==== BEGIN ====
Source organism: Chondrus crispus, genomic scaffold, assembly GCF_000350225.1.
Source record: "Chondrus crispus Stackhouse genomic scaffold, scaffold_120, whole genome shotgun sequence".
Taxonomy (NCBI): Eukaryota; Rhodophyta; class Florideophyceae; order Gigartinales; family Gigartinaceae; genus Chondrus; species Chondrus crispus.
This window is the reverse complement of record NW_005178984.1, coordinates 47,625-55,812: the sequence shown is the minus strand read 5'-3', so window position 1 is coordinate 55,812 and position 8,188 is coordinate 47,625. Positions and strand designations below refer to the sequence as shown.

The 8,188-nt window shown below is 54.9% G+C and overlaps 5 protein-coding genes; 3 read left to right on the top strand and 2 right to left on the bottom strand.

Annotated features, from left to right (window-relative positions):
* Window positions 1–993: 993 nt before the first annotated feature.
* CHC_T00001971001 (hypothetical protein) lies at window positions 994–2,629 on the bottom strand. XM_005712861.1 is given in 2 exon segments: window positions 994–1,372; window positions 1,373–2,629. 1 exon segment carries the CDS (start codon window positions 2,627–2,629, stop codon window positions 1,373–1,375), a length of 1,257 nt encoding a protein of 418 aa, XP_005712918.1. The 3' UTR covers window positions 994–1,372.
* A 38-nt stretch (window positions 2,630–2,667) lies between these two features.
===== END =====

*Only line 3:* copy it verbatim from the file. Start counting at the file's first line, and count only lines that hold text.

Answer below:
Taxonomy (NCBI): Eukaryota; Rhodophyta; class Florideophyceae; order Gigartinales; family Gigartinaceae; genus Chondrus; species Chondrus crispus.